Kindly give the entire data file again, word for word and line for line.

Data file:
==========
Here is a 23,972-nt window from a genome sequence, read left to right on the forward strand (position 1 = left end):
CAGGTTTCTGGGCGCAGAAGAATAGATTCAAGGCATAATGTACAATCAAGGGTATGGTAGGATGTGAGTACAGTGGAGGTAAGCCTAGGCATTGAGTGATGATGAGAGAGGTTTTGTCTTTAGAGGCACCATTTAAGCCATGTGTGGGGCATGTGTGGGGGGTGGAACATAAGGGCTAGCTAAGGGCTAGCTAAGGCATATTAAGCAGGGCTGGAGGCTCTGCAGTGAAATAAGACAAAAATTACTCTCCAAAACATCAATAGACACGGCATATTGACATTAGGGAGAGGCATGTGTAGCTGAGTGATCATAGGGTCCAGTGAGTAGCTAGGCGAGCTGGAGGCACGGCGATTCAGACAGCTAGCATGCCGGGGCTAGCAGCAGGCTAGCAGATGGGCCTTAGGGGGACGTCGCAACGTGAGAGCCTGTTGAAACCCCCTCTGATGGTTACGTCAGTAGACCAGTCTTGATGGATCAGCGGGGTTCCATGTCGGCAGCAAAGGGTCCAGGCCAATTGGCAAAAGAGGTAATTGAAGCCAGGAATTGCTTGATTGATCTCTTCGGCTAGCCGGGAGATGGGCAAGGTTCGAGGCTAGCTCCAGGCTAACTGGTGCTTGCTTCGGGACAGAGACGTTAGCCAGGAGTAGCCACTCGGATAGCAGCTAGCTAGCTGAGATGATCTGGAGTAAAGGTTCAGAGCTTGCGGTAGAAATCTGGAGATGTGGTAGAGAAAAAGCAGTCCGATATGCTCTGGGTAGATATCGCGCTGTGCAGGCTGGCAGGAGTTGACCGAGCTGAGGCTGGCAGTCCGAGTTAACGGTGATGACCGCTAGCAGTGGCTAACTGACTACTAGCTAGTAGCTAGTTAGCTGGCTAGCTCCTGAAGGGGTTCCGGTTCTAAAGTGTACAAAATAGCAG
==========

Here is a 23,972-nt window from a genome sequence, read left to right on the forward strand (position 1 = left end):
CAGGTTTCTGGGCGCAGAAGAATAGATTCAAGGCATAATGTACAATCAAGGGTATGGTAGGATGTGAGTACAGTGGAGGTAAGCCTAGGCATTGAGTGATGATGAGAGAGGTTTTGTCTTTAGAGGCACCATTTAAGCCATGTGTGGGGCATGTGTGGGGGGTGGAACATAAGGGCTAGCTAAGGGCTAGCTAAGGCATATTAAGCAGGGCTGGAGGCTCTGCAGTGAAATAAGACAAAAATTACTCTCCAAAACATCAATAGACACGGCATATTGACATTAGGGAGAGGCATGTGTAGCTGAGTGATCATAGGGTCCAGTGAGTAGCTAGGCGAGCTGGAGGCACGGCGATTCAGACAGCTAGCATGCCGGGGCTAGCAGCAGGCTAGCAGATGGGCCTTAGGGGGACGTCGCAACGTGAGAGCCTGTTGAAACCCCCTCTGATGGTTACGTCAGTAGACCAGTCTTGATGGATCAGCGGGGTTCCATGTCGGCAGCAAAGGGTCCAGGCCAATTGGCAAAAGAGGTAATTGAAGCCAGGAATTGCTTGATTGATCTCTTCGGCTAGCCGGGAGATGGGCAAGGTTCGAGGCTAGCTCCAGGCTAACTGGTGCTTGCTTCGGGACAGAGACGTTAGCCAGGAGTAGCCACTCGGATAGCAGCTAGCTAGCTGAGATGATCTGGAGTAAAGGTTCAGAGCTTGCGGTAGAAATCTGGAGATGTGGTAGAGAAAAAGCAGTCCGATATGCTCTGGGTAGATATCGCGCTGTGCAGGCTGGCAGGAGTTGACCGAGCTGAGGCTGGCAGTCCGAGTTAACGGTGATGACCGCTAGCAGTGGCTAACTGACTACTAGCTAGTAGCTAGTTAGCTGGCTAGCTCCTGAAGGGGTTCCGGTTCTAAAGTGTACAAAATAGCAG